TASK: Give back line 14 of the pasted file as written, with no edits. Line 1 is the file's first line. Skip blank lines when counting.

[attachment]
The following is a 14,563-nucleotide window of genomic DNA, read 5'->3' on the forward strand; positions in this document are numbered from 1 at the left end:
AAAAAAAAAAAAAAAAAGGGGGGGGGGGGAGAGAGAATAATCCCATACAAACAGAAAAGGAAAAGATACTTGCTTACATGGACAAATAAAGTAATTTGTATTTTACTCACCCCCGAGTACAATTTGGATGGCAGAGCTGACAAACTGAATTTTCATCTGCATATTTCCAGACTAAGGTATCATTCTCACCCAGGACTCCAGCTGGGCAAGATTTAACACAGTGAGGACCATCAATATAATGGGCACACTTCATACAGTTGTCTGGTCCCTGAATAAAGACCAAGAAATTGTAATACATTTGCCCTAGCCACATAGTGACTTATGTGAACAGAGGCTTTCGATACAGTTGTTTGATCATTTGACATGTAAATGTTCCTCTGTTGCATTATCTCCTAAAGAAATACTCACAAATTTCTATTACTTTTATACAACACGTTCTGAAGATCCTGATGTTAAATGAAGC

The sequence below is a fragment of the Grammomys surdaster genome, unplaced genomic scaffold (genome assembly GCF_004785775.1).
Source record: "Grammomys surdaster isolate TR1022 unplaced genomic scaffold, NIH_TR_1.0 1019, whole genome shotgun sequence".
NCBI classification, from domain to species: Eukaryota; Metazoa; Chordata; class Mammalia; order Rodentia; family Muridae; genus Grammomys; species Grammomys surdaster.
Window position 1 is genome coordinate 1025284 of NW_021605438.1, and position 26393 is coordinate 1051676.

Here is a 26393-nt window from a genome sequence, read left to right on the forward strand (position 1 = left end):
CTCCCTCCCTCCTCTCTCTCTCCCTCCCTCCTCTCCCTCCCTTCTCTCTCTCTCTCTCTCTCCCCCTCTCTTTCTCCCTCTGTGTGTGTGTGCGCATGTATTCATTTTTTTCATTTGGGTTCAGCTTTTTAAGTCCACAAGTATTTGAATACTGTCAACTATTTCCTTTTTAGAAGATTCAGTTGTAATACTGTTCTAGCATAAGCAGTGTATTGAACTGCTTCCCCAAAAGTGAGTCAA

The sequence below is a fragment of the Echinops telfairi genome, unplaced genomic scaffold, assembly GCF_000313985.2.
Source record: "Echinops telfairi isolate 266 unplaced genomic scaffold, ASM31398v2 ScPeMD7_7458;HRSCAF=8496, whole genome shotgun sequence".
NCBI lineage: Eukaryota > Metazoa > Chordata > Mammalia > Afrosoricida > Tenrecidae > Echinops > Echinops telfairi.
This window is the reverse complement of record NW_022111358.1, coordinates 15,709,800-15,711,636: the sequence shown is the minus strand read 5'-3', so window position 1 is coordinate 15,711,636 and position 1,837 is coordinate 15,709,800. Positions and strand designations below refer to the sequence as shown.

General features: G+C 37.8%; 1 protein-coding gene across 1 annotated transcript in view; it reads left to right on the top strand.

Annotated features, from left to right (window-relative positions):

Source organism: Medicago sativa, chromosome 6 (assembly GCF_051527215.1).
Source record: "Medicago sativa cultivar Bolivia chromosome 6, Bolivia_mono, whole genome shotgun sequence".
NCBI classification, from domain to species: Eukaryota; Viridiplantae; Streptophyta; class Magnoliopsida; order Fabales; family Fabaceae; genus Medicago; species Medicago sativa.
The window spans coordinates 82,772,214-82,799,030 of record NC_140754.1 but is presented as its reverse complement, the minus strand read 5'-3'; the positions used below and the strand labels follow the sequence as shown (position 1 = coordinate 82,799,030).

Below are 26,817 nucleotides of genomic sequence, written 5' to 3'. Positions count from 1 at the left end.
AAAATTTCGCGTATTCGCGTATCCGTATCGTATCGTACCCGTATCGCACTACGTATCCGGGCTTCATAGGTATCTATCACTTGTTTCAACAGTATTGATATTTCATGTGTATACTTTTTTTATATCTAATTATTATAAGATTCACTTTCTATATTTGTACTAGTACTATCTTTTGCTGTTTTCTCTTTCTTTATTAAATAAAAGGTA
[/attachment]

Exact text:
Annotated features, from left to right (window-relative positions):